(Editor’s note: Dennis Wyatt is on vacation. This column first appeared on Aug. 23, 2015.)
The biggest event in Manteca?
It isn’t the Pumpkin Fair nor is it dropping by the Crossroads Street Fair. It’s shopping at Costco, or more precisely, shopping there after church lets out on a Sunday.
If you doubt that, go there sometime on a Sunday at 11 a.m. Finding a shopping cart is touch and go while virtually every checkout line is open with customers 10 to 12 deep.
Going to Costco is not the same as going to a grocery store. It’s more like stocking up on provisions to make a cross-country journey.
The nuances of shopping there are much different than a supermarket or a Target.
It starts with how people maneuver in the aisles.
A trip to Costco — especially on the weekend — qualifies as a family outing for many. Often times a family will walk four or five abreast down Costco’s wide aisles. You can’t do that at SaveMart. You also can’t get around them quickly either if they are doing sightseeing.
Perhaps the wide aisles also explain another phenomenon you won’t see at Wal-Mart or Safeway — the tendency of a lot of people to stop abruptly in a middle of an aisle and abandon their cart momentarily to take a side trip looking for a specific item.
And nowhere is it more congested in Costco than around the meat cases. Obviously, a lot of members of People for the Ethical Treatment of Animals aren’t card-carrying Costco members.
You also don’t get a lot of lookie loos at most other stores where people meander around pushing carts as if they are out for a Sunday drive.
Of course, that’s what Costco wants you to do among the every-changing items on the pallets in the center of the store. After going to Costco for decades, I’m still stunned how people will pick up everything from leather couches to mattresses while shopping for bread, milk, and chuck roast.
Costco also carries items that are amazing to be found stocked in a store in Manteca and in large quantities. Did they really sell the dozen kayaks they had for $500 or so apiece? Not trying to be a snob, but if I was interested in a kayak I’d head to Bass Pro Shops or REI.
Last month I made a comment in passing to a fellow Costco shopper who was eyeing the kayaks. He said seeing them got him to thinking how cool it would be to have a kayak. He added he was debating whether to buy one that day.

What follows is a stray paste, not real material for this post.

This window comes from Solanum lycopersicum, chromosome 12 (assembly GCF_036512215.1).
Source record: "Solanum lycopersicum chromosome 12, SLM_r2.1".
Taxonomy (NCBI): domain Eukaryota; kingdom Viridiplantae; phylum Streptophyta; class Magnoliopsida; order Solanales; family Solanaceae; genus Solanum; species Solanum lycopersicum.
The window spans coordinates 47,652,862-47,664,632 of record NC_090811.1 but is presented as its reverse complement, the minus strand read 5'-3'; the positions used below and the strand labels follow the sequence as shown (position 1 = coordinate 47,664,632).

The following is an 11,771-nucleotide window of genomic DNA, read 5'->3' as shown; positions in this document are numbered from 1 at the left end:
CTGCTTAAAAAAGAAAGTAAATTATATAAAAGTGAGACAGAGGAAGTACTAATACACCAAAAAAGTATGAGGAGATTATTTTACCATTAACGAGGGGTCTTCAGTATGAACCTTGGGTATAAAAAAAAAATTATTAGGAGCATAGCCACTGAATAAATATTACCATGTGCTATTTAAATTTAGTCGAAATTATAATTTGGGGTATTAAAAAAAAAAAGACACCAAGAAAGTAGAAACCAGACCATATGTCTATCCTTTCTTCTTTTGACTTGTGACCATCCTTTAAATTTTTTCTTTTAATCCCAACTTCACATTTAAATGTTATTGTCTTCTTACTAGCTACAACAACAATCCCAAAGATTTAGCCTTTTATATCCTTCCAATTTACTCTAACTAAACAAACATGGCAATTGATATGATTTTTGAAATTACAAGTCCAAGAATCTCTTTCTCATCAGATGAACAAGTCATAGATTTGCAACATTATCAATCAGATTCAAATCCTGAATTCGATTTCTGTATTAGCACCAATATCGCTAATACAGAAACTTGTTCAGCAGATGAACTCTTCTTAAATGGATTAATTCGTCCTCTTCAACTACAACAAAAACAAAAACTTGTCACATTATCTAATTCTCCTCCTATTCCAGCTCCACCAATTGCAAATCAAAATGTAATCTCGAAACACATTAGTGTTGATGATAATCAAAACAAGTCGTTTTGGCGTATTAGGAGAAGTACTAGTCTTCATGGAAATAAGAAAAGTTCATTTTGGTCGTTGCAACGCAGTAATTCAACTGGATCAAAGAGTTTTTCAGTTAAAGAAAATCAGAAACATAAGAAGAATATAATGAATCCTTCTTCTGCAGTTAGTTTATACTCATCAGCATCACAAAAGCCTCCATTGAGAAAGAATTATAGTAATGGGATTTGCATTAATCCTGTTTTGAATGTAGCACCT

That conservation should quell concerns of investors who worry Costco doesn’t know what they are doing with what often times appears to be a miss-mash of offerings. Here was a guy going to Costco to stock up on toilet paper who was on the verge of shelling out $500 for a kayak he didn’t know he wanted until he saw it.
Costco is good when it comes to that — too good, in fact.
Years ago, I happened to come across brie on a shopping trip. Mind you, it’s not on my top 300 list of things that I would eat. But that didn’t stop me from buying it. And since it was Costco you just don’t buy brie, you have to buy a package large enough to feed the Sierra High football team with enough leftover to become a science project in the refrigerator. You know this as you’re contemplating buying the 3-pound package of brie but you rationalize it’s at such a reasonable price. Where else can you get a year’s supply of brie for less than $10?
Then there are the people who go to Costco for lunch. I don’t mean the store’s fast-food set up but the samples strategically placed throughout so that the crowds that inevitably line up for the free samples can block other shoppers from maneuvering down the aisle.
I always thought it was an urban myth that people make a meal out of the samples at Costco. That was until 15 years ago. Cynthia said she was starving and wanted to go to a Mexican restaurant after we hit the Modesto Costco. Ten samples and $160 later — I defy anyone to leave a Costco and spend less — she was no longer hungry. The problem was I hadn’t touched a single sample.
As for spending less than $160, I find myself feeling out of place when I do that. It typically happens when I go to Costco to buy two containers of Ambrosia apples and nothing else. Those alone can put you back $20 but that’s chump chain for a typical Costco shopper who stocks up on more food in one trip than immigrants in wagon trains loaded up when they left St. Louis for California.
If I have one complaint about Costco it is on Sundays when every cash register is going and they only have one person checking carts at the door.
Of course this gives you more time to contemplate whether you want to get a new car on your next shopping trip or else remodel the entire kitchen.
The folks that created Costco are geniuses. What other retailer could get away with bare minimum of displays, placing stock for sale on large pallets, eliminating having to handle 40,000 items and anything not in super-sized packaging, sell everything from bread and computers to kids’ swing sets and then charge you for the privilege of shopping there?